LOS ANGELES -- The last time the Minnesota Timberwolves went to Los Angeles to play the Lakers, they set a franchise record by scoring 47 first-quarter points in a runaway victory that also offered Ricky Rubio's second career triple-double.
The Wolves didn't come close to duplicating either Friday in a 104-91 loss on a night when the Lakers played without superstar Kobe Bryant and a real point guard while Rubio played on despite an apparent case of food poisoning.
With Bryant and former two-time league MVP Steve Nash out injured, Lakers veteran Pau Gasol carried on, delivering a near triple-double -- 21 points, 13 rebounds, eight assists -- that included a crucial three-point shot and important putback basket in the final five minutes when the Lakers kept the Wolves away by turning a one-point lead into a 100-91 advantage with 1:59 left.
Gasol put the cherry on top of the victory by sinking an 18-footer for a 104-91 lead.
By losing two nights after beating league-leading Portland at home, the Wolves (12-13) let slip another opportunity to move back over .500.
Rubio missed the team's morning shootaround, too ill to attend. But he arrived on the Wolves' first bus Friday evening, got some shots up and then returned 45 minutes before opening tip and sat in front of his locker, where two pieces of dry toast awaited him.
He started the game anyway and played more than 30 minutes. That after Lakers coach Mike D'Antoni suggested the Wolves play neither Rubio nor backup J.J. Barea just to be sporting because Los Angeles played on without three point guards.
The Lakers started the game missing former two-time league MVP Nash, Steve Blake and Jordan Farmar -- all out injured -- so they started shooting guard Xavier Henry at the position against Rubio instead.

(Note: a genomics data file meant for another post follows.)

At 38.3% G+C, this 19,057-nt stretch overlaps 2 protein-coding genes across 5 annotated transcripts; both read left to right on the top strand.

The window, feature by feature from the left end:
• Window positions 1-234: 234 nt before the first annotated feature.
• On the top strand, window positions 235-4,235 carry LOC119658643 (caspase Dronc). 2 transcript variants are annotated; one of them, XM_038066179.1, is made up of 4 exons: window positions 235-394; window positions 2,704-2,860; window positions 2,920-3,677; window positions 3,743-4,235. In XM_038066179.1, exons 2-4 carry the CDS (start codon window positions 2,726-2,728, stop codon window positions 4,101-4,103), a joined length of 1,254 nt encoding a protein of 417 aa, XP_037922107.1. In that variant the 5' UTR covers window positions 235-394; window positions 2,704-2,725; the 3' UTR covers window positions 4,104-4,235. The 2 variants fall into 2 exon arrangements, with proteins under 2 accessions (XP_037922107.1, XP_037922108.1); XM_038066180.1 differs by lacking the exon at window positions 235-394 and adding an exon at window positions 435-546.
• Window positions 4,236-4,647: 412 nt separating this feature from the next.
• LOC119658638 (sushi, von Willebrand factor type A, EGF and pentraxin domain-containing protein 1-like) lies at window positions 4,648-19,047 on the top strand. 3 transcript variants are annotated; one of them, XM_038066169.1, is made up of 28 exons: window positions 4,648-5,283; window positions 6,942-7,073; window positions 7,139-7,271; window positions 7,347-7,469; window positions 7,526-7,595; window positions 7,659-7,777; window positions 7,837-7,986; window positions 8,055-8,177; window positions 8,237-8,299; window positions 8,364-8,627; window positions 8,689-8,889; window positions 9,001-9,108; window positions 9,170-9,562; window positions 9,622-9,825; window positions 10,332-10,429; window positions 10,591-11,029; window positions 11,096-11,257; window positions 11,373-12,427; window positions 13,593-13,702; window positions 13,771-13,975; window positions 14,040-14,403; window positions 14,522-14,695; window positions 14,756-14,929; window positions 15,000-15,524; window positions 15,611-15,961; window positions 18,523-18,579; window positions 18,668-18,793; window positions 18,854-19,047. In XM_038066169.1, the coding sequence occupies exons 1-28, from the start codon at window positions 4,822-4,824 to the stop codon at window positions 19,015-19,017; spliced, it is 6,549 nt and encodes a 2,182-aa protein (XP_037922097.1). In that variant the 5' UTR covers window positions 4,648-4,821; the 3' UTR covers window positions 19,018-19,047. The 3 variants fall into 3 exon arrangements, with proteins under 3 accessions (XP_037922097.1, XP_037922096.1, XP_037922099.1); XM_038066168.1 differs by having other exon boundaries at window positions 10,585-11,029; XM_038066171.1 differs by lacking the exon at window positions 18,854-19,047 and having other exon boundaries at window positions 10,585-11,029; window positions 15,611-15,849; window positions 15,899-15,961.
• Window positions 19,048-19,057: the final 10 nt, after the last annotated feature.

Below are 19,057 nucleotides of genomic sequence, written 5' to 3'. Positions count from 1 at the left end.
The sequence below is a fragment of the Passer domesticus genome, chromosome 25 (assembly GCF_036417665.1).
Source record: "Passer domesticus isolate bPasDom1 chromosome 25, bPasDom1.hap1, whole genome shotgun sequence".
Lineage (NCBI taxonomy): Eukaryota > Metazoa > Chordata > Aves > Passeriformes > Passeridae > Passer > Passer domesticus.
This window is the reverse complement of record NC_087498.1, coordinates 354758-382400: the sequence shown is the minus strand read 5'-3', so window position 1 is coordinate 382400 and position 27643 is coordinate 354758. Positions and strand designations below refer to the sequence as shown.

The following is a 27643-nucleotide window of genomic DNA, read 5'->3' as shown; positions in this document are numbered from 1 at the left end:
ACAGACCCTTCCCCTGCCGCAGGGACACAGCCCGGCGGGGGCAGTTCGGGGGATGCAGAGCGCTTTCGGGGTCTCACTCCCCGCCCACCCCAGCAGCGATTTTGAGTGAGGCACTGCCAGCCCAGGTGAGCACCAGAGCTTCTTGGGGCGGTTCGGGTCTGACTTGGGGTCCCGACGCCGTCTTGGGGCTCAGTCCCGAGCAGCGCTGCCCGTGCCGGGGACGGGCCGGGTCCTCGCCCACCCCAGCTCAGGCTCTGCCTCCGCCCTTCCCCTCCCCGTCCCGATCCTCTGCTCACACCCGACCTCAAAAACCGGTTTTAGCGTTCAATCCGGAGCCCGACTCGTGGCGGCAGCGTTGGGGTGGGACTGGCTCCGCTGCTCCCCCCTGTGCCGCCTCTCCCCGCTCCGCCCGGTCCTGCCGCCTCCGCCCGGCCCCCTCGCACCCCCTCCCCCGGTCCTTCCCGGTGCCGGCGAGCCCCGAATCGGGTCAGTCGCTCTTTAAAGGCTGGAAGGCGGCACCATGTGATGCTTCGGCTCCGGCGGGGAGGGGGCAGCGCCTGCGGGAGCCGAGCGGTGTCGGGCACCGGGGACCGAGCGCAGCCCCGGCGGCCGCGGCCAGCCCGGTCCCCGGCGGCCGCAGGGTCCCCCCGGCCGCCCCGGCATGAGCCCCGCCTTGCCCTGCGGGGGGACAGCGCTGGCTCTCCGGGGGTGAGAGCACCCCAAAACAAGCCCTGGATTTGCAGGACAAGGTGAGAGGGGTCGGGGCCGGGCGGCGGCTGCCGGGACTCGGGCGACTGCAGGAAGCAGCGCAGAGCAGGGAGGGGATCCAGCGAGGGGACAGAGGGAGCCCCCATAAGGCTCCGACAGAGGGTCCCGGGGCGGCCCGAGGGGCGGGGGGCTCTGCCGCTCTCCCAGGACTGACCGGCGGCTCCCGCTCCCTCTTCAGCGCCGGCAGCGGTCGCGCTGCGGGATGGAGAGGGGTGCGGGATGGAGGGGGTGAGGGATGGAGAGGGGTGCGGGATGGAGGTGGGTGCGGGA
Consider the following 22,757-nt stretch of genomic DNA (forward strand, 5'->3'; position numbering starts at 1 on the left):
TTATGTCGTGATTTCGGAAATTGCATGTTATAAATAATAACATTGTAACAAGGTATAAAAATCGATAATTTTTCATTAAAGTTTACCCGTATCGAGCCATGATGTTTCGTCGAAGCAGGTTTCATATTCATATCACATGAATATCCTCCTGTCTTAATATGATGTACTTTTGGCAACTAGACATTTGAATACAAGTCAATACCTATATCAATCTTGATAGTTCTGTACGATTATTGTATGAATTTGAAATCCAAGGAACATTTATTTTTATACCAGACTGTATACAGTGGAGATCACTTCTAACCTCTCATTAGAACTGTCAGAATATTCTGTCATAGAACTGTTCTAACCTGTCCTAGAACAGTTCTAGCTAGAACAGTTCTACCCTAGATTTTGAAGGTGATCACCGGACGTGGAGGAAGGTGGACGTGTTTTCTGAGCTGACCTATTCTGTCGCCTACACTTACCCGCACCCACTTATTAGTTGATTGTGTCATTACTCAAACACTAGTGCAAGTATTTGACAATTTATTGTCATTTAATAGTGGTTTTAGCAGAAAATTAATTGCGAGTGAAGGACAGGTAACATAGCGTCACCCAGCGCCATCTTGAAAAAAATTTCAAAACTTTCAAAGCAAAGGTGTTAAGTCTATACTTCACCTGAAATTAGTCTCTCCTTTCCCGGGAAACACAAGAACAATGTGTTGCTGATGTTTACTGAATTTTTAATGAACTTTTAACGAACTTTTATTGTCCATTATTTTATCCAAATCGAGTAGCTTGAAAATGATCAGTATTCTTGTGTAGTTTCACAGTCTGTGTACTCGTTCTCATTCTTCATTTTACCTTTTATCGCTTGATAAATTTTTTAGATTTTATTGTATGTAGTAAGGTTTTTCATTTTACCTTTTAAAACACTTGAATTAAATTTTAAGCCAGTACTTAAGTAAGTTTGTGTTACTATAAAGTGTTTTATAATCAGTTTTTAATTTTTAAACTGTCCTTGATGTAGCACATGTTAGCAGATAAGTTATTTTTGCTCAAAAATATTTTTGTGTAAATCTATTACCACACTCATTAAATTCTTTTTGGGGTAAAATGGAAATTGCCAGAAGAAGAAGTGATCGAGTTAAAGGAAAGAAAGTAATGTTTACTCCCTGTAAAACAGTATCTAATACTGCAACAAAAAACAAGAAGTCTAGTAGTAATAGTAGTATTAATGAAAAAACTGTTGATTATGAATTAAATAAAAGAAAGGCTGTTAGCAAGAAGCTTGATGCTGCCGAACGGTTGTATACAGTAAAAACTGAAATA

They also were missing Bryant, who on Thursday discovered he will be out for the next six weeks because of a fractured bone in his knee just six games after he returned from that season-starting torn Achilles injury that ended his season last spring.
Henry scored 21 points for the Lakers while Nick Young provided 25 points off the bench. Wolves star Kevin Love reached another double-double with 25 points and 13 rebounds, but he scored only five points after halftime.
The Lakers' misfortunes concerned Wolves coach Rick Adelman before the game because it left them with only big options -- Henry, 6-7 swingman Young and newly signed 6-4 Kendall Marshall, the only real point guard of the bench -- against his team.
Uncertain how much Rubio would play, Adelman knew he would be left with Barea and A.J. Price as his best options, unless he played 6-6 shooting guard Alexey Shved there.
"They're big and that puts us somewhat at a disadvantage," Adelman said before the game. "But that's the way it is and we've got to go out and play our game."
They didn't find that game for well more than a quarter.
Until then, Henry scored 11 first-quarter points matched up mostly against Rubio and the point guard-less Lakers recorded 13 assists on their first 16 field goals made and committed just three turnovers.
The Lakers led 15-10, 23-14 and 30-19 early and led 35-26 after the first quarter. Those 26 Wolves' points were only 21 fewer than they scored in the first quarter of that November game at Staples Center.
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